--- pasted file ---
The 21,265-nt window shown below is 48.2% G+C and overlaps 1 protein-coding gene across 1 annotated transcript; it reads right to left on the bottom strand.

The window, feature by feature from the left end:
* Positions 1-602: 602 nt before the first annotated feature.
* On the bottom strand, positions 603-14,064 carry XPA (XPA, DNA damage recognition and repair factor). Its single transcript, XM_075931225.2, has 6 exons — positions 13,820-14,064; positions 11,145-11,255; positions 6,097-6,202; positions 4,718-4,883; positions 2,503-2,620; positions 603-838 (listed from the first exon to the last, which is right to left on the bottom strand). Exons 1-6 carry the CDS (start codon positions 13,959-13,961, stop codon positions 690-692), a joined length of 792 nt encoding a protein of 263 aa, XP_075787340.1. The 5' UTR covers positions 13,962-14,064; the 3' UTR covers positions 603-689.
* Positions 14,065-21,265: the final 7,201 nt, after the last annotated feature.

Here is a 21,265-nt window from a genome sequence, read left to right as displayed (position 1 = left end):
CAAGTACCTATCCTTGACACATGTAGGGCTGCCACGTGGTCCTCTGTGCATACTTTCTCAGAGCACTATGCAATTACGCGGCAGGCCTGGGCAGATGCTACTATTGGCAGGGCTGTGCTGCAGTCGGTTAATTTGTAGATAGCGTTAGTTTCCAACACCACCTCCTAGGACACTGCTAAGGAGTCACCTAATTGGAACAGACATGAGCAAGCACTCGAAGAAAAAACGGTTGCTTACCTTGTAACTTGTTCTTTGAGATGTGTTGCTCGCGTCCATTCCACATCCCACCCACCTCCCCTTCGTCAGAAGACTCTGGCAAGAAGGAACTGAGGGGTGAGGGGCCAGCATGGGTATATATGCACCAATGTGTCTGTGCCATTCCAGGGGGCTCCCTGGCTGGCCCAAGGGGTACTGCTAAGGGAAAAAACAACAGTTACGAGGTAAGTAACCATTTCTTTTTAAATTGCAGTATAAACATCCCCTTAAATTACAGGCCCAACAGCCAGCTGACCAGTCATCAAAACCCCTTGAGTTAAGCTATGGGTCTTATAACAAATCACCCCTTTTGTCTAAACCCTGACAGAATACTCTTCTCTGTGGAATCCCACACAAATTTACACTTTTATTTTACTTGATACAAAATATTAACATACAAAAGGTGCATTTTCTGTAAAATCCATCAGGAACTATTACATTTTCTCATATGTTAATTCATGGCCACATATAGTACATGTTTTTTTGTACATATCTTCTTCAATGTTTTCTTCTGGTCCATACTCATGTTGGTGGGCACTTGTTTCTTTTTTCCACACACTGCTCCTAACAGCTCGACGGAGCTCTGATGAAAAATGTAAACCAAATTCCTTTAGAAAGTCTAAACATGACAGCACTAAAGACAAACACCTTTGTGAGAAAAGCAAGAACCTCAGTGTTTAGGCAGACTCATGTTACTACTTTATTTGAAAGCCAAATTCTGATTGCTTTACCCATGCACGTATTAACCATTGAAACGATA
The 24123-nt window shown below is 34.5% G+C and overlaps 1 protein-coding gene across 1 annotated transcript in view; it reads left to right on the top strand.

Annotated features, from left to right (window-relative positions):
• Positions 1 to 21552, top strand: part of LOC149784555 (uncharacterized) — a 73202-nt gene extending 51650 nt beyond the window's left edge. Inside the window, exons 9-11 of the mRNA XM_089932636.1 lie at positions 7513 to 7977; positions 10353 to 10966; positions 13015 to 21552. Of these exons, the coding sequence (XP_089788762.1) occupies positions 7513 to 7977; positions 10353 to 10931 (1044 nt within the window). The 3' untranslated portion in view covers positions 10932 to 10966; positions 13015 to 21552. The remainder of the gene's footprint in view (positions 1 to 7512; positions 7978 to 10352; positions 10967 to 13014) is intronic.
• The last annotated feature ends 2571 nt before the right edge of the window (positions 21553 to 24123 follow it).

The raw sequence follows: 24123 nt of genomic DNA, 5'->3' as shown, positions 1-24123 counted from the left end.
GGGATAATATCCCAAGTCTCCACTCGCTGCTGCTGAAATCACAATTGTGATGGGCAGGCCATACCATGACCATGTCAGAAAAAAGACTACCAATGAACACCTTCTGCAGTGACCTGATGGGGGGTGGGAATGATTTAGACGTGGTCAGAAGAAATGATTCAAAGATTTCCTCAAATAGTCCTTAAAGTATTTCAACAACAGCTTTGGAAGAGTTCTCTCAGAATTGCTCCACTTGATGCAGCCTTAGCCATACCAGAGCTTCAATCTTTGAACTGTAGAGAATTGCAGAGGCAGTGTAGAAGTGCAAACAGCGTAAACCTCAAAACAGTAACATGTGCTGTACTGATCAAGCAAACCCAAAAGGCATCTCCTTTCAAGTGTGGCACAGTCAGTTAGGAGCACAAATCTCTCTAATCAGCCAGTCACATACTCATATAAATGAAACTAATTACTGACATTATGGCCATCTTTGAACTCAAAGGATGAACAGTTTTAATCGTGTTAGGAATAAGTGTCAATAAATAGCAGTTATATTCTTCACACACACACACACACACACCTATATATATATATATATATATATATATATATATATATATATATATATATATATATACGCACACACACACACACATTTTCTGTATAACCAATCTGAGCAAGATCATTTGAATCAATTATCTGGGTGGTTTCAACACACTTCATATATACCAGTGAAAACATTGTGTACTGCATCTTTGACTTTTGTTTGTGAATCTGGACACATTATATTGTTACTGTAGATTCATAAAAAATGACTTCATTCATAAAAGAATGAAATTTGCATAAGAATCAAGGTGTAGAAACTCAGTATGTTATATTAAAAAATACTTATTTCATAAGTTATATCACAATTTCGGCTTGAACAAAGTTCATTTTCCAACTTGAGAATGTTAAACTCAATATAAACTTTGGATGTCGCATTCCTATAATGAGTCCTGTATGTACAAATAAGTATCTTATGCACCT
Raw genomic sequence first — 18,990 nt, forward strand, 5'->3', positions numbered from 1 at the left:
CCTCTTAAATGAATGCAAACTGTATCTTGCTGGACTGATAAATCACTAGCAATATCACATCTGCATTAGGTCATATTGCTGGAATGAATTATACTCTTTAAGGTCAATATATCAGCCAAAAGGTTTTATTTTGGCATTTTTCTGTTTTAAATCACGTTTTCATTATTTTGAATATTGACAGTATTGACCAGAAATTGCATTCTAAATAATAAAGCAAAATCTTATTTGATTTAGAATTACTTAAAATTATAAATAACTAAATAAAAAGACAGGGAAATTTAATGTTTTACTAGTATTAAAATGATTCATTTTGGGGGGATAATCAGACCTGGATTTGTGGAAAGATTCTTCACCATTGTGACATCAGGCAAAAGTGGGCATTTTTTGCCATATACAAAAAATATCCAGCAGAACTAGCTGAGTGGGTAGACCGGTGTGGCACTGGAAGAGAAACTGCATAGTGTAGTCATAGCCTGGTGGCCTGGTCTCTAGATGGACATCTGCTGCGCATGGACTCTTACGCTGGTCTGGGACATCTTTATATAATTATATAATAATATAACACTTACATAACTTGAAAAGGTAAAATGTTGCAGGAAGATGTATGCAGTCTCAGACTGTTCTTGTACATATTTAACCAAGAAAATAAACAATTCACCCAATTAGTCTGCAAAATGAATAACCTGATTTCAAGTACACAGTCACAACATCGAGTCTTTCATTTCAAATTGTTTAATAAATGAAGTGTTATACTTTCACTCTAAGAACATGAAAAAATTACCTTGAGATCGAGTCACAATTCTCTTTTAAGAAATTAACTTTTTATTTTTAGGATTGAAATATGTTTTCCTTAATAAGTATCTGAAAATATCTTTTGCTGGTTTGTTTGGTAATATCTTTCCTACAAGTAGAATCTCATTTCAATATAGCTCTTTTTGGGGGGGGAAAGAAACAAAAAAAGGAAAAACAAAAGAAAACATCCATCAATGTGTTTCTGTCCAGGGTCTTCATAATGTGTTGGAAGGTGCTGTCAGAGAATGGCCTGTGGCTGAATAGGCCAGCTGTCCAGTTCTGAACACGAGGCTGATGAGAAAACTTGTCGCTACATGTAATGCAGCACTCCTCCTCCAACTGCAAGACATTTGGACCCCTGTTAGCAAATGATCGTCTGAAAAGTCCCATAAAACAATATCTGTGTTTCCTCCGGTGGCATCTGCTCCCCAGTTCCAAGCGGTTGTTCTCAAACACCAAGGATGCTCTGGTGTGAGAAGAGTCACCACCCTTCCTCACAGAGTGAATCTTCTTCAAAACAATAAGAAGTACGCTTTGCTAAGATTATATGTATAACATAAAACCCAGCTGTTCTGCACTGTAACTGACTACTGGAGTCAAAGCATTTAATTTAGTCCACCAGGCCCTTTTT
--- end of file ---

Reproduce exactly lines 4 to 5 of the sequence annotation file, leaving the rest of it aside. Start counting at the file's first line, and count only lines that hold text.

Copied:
* On the bottom strand, positions 603-14,064 carry XPA (XPA, DNA damage recognition and repair factor). Its single transcript, XM_075931225.2, has 6 exons — positions 13,820-14,064; positions 11,145-11,255; positions 6,097-6,202; positions 4,718-4,883; positions 2,503-2,620; positions 603-838 (listed from the first exon to the last, which is right to left on the bottom strand). Exons 1-6 carry the CDS (start codon positions 13,959-13,961, stop codon positions 690-692), a joined length of 792 nt encoding a protein of 263 aa, XP_075787340.1. The 5' UTR covers positions 13,962-14,064; the 3' UTR covers positions 603-689.
* Positions 14,065-21,265: the final 7,201 nt, after the last annotated feature.